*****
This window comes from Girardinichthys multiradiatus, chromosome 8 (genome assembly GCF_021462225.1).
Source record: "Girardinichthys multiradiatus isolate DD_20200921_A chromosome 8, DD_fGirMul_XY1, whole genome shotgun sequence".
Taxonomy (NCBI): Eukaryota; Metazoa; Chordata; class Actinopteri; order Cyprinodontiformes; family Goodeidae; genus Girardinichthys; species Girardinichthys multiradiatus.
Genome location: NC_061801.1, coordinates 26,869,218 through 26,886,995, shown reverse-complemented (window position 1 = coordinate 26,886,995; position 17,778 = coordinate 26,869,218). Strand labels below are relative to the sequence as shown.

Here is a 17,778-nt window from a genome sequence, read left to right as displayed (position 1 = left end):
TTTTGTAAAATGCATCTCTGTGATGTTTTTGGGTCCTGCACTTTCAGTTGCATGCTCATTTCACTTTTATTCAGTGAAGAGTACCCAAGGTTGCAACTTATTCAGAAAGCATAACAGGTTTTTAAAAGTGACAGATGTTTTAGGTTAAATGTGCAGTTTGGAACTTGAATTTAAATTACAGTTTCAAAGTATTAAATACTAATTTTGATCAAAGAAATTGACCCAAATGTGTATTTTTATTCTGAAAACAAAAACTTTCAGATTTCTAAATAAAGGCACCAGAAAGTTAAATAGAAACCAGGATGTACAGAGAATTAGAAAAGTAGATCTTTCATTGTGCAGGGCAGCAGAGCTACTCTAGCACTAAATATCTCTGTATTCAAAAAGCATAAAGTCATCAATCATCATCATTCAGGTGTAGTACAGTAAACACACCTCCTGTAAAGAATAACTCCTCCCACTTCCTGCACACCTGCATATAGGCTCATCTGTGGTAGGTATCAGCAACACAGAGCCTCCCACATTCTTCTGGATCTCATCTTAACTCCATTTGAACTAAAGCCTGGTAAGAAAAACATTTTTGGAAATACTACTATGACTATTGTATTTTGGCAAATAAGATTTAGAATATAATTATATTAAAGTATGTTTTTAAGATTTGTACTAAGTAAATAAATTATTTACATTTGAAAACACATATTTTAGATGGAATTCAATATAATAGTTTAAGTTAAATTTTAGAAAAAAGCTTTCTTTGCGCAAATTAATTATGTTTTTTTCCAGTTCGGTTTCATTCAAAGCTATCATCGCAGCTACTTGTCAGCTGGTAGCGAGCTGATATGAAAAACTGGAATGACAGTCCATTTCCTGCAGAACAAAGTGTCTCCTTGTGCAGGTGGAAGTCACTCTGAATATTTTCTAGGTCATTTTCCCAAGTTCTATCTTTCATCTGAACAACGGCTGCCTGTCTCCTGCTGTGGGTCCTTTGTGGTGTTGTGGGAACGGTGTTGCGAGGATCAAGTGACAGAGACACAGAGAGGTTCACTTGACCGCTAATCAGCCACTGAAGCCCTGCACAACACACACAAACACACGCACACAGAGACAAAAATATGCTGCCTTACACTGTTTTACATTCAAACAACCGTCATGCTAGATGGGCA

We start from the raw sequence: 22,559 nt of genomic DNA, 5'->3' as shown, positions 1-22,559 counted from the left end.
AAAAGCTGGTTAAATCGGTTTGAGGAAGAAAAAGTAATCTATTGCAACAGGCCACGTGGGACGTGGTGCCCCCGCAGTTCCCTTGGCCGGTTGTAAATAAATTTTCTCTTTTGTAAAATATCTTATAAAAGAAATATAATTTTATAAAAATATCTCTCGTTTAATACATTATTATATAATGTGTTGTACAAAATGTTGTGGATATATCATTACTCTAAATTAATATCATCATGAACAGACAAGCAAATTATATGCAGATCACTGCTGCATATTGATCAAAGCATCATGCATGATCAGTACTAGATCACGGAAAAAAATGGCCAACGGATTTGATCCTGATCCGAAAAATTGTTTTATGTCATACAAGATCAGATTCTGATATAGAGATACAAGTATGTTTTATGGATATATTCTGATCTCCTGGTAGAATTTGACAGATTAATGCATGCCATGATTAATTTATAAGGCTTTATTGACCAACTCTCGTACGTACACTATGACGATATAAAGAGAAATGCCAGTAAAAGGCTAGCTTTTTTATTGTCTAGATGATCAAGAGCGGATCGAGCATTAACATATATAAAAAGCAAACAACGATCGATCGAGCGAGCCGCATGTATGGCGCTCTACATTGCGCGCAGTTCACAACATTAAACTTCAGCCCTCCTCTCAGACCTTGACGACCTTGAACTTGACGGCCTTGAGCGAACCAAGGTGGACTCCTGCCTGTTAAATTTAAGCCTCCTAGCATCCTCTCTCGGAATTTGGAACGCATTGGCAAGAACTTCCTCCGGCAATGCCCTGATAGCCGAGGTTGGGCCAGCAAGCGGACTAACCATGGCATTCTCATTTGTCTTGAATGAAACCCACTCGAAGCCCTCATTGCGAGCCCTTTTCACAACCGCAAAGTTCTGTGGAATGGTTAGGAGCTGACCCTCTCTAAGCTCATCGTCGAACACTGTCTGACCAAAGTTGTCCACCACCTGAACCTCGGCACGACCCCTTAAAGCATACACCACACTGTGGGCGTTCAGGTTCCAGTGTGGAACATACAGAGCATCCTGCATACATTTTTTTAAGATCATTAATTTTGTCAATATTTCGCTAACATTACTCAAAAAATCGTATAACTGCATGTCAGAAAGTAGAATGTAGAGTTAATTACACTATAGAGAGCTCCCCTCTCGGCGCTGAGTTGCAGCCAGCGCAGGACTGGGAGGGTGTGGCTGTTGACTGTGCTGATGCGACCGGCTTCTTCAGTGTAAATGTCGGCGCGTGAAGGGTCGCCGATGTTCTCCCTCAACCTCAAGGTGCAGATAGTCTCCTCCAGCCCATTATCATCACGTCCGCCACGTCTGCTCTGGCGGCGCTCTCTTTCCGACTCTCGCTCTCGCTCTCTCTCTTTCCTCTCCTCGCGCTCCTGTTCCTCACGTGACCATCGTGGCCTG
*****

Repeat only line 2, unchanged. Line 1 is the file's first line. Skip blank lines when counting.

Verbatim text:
Source record: "Girardinichthys multiradiatus isolate DD_20200921_A chromosome 8, DD_fGirMul_XY1, whole genome shotgun sequence".